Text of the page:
"Tom Waits created his own path, not even off the beaten track but somewhere else completely. There's no one as seductive and alluring, manic and intriguing, soothing and chaotic as he."
Mastering a surprisingly broad collection of pre-rock music styles such as jazz, blues, vaudeville and experimental tendencies verging on industrial music, Tom Waits has been described as capturing the history of American song in one voice. Born and raised in Pomona, California, Waits first began singing on the San Diego folk music circuit as a young boy. A poet of outcasts, inspired by artists such as Bob Dylan and the Beat Generation, Waits' sets largely consisted of covers of Dylan and Red Sovine, but in time Waits came to perform his own material, parodied of country songs or bittersweet ballads influenced by his relationships with girlfriends.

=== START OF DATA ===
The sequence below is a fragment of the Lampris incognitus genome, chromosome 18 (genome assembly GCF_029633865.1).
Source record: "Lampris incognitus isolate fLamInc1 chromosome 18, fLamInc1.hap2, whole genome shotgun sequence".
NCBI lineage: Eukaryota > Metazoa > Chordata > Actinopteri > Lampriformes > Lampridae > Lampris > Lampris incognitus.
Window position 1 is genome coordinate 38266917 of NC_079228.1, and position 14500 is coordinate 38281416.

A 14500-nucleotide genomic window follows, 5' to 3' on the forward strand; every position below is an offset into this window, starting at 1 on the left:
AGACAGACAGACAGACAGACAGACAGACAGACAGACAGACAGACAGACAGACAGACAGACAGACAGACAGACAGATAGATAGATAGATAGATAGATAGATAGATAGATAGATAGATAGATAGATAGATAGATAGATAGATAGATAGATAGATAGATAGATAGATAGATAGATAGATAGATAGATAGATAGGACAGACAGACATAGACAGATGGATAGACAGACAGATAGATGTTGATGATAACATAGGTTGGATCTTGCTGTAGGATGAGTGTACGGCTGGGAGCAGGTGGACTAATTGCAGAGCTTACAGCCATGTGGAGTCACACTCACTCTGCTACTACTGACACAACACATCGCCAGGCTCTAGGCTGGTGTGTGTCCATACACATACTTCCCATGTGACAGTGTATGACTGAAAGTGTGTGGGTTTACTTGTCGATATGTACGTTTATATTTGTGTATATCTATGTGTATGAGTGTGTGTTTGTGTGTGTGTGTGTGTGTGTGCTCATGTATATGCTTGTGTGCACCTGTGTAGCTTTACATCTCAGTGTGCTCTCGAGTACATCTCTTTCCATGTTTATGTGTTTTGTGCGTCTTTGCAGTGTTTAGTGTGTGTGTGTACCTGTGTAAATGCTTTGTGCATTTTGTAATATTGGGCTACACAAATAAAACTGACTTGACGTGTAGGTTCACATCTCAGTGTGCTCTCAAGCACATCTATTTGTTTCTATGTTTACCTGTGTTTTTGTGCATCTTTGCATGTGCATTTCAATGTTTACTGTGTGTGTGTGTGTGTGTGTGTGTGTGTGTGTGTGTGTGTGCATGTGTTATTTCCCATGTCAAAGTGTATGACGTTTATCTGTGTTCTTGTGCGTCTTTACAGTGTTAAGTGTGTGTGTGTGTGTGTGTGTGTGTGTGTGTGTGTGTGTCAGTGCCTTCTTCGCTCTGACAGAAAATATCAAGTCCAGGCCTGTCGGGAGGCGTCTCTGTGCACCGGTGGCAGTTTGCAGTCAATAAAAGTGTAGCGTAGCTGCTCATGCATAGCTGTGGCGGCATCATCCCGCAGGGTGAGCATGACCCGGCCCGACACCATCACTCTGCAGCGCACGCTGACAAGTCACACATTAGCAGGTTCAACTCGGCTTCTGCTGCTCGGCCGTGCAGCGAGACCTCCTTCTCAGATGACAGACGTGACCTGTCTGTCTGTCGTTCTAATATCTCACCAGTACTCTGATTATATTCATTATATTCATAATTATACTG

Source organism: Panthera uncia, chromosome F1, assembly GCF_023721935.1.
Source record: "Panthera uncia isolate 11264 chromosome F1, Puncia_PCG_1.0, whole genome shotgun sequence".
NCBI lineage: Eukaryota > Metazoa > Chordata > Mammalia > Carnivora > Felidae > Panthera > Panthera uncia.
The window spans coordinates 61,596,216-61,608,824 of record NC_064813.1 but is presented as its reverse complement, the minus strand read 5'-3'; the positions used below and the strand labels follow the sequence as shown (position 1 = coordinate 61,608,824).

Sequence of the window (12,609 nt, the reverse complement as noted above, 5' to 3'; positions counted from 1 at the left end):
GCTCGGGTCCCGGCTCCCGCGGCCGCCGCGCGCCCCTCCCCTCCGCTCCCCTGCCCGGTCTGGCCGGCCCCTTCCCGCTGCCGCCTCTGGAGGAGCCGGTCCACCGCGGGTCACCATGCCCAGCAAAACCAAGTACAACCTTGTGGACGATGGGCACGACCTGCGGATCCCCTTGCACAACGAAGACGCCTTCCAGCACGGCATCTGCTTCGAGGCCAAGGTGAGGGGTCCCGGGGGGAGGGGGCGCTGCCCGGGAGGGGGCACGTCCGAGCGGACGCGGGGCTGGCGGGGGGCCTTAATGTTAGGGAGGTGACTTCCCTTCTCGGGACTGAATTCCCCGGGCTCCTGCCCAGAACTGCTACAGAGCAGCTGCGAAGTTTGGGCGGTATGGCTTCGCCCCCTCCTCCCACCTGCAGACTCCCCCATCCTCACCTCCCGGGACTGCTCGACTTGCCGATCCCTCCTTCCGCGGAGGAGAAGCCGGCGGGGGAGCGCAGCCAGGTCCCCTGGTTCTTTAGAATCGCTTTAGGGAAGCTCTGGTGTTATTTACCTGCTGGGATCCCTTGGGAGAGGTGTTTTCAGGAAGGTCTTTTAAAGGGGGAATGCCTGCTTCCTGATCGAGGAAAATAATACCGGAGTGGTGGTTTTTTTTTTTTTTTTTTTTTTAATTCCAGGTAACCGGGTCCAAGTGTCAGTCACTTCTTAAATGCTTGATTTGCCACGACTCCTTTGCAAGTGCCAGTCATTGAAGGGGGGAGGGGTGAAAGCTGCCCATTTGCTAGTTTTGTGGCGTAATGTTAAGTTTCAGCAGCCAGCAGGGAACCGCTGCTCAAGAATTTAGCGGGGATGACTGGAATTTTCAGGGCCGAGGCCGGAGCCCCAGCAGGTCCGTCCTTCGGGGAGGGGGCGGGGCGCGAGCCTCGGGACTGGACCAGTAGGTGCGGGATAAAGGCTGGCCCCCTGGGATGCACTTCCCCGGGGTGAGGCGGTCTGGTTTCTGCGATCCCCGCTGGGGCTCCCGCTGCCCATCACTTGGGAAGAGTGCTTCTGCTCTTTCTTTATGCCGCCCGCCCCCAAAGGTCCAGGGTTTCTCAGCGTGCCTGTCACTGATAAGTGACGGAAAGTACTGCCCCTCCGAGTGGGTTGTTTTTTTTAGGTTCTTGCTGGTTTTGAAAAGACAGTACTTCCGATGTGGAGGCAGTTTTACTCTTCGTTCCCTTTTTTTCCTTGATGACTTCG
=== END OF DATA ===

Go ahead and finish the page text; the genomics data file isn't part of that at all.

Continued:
The California crooner is an artist with more than one string to his bow, not only known for being one of the most popular singer-songwriters of all time but also a respectable actor, making several cameo appearances in Sofia Coppola films and picking up some powerful roles at the turn of the 21st century in movies such as Domino, The Book of Eli, Seven Psychopaths. Most recently, Waits appeared in the Paul Thomas Anderson Oscar-nominated Licorice Pizza, the film's star Haim's Alana Haim claiming “working with Tom Waits was like being in the presence of a god."